The Finale: ITERA Cardiff
The alarm buzzed at 04:45 and I was up straight away. Breakfast was a Pepsi and a bag of crisps, cheese McCoy's too! Down in the village hall kitchen a mess confronted me....Mugs, plates and various receptacles were dotted everywhere so I set about collecting and washing. Whilst looking for a dish towel, I discovered dishwasher tablets! Fook! There was a dishwasher which would have saved me 25 minutes! Next were the toilets, washing floors, pulling down flags, packing boxes and more sweeping. Kim went to the ladies and left muddy prints on the floor...grrrr so I did the floor again.
Mark woke at 07:00 and was most apologetic that he hadn't helped. However, I had intentionally left him as he had gone to bed later than me. Once the car was packed, we headed down the road collecting our directional arrows off lampposts as we went. Once required a precipitous climb up a slippery banking.....Hmmm, bet it was Tom looking for a bit of adventure with his gammy leg. Then we set off down the main road to Cardiff. It took over an hour and we missed the big hills! The racers had followed a similar route but off-road and much higher up on their mountain bikes. Remarkable.
We missed the finish in Cardiff Bay, instead going to the Uni campus to help get all the kit sorted. It was a great feeling when the last truck had been unloaded, with the ginormous LCD TV being the last thing down. I then headed to the main hall, busying myself helping competitors as much as I could.....they weren't allowed outside assistance during the race but now they had finished, help was typically welcome. There were a few declining exceptions, all female. Fortunately, this is a typical behaviour I see in Rosemary,who's feminist streak....well bit more than a streak, is attuned to reject male 'gallantry'. This has it's advantages as she also typically insists on carrying the heavier rucksack when we go for hill adventures.....my big Jessie streak allows her to do so.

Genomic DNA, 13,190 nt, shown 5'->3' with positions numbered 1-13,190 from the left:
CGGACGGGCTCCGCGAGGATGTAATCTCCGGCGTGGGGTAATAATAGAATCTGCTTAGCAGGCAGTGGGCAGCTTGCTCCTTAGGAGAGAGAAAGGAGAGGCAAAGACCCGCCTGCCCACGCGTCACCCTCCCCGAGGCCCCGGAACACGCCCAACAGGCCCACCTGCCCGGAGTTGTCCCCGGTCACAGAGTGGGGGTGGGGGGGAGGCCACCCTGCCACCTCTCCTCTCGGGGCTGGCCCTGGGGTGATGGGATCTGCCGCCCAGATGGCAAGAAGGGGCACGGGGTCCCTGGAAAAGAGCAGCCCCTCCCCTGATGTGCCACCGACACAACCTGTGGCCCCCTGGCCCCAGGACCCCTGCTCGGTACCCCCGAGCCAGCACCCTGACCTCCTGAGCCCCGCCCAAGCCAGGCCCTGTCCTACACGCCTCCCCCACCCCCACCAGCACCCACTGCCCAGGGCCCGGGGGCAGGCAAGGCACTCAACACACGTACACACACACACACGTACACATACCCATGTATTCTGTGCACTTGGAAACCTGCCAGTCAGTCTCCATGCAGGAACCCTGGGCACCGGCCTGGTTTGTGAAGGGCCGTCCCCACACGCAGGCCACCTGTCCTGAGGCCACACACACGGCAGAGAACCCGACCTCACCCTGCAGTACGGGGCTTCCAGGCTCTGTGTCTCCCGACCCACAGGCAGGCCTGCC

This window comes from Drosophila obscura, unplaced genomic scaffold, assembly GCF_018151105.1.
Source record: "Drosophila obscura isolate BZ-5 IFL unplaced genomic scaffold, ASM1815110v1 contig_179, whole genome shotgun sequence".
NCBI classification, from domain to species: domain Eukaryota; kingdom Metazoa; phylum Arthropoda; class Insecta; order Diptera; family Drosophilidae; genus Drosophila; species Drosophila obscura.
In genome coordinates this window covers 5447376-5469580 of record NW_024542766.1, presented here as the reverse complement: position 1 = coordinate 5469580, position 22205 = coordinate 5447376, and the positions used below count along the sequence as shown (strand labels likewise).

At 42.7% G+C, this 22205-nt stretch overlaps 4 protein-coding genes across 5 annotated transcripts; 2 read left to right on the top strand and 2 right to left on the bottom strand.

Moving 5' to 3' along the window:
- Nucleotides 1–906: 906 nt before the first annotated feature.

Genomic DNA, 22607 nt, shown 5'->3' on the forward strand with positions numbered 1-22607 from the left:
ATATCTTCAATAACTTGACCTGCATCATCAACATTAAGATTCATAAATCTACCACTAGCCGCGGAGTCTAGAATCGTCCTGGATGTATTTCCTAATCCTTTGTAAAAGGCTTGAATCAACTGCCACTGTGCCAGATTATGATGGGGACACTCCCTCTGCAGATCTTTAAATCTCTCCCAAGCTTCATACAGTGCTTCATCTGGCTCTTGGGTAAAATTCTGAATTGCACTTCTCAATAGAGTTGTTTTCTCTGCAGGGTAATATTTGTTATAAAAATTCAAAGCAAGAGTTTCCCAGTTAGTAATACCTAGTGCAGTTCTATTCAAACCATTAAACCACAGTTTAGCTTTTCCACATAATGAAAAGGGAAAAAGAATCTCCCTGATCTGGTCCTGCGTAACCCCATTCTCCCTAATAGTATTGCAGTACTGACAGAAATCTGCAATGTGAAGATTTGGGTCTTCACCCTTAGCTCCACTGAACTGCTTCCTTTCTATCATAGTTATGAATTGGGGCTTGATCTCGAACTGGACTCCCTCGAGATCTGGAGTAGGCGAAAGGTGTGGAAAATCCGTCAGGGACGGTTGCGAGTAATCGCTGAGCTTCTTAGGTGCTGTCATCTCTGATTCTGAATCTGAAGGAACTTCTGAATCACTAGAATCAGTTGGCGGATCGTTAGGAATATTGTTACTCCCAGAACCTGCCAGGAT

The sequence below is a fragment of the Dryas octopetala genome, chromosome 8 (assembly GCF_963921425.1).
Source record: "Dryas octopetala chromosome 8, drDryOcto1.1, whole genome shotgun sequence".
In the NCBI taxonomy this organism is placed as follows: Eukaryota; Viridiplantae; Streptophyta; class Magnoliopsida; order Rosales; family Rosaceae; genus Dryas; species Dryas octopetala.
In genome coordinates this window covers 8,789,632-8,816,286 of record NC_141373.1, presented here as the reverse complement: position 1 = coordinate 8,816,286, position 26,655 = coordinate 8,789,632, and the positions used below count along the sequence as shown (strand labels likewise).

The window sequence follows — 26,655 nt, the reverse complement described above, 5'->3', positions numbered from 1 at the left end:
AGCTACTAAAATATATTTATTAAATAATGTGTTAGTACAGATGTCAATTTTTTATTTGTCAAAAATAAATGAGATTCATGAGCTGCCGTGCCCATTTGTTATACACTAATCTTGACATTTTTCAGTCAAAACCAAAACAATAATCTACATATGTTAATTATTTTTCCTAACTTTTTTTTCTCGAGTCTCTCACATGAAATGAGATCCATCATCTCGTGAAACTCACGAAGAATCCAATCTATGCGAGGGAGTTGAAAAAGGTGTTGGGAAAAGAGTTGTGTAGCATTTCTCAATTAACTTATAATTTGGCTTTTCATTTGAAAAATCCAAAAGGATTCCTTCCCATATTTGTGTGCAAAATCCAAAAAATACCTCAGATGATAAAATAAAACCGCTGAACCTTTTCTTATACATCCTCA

The news came through that Issy Adventure had finished within 10 minutes of the cut-off (the French lady said it was 14). Just before prize-giving, I headed off to find Rosemary and her team, knowing that they would be awake. They had finished around 02:00. We all went to lunch and the prize giving together. Afterwards, everyone headed back to the hall and busied themselves with emptying it.
I was scared to stop working, carrying bike boxes, bags, chatting, shaking hands, talking about bikes and then a bit more carrying. It was impossible to delay the inevitable though. Paul, Jon and Rosemary headed off in the car back to Scotland and Sam gave me a lift to the nearest train station.
I smiled. It had been one of the best weeks ever. It wasn't tough because no one was being forced to work. We were doing it because we wanted to. Despite the odd >18 hour day for me and longer for many others, there had been few moans, no bitching and few complaints. My main goal had been to smile and be happy all week and I had achieved that.
A tear rolled down my cheek. I'd seen the best side of humanity this week. Teams worked together to overcome the huge challenge of travelling Wales by bike, foot, kayak and rope. Volunteers put the competitors and each other first, always getting what had to be done, done in time. Not one bag or bike had failed to get to the allotted point in time, despite a number of logistical nightmares due to the weather. First world challenges but amazing ones all the same!
I had met some wonderful people, hugged relative strangers and saw how important smiles could be when people were physically and mentally very low.
- Gotta say it was amazing to see swans swimming in a through-and-off formation, much better than most cyclists could.
- Rosemary's face when she came into transition and saw me. Hugs never meant more.
- Working with such a hardworking and expert team, with everyone focused on ensuring the needs of all the competitors were looked after. The attention to detail from Tom, James, Andy and the rest was exceptional. Problems were overcome without drama.
- Watching Adidas Terrex. Everything they did was with purpose, they maintained an intense calmness and I didn't see them waste a second. Nick Gracie was like a top army officer, caring about the team's wellbeing, whilst ensuring they were all prepared for the next stage. The team had a presence like other top athletes I've had the privilege of coming into contact with (e.g. Chris Hoy, Alain Baxter, Hannah Miley). Other teams were excellent too!
- The lassie that coped with trench foot, I will never know how she endured such pain!
- The smiles of two of the Scottish ladies were inspirational. They were far from the fittest or the fastest. One was even riding a Specialized Hardrock, a mountain bike that costs the same as my rear mech on my road bike.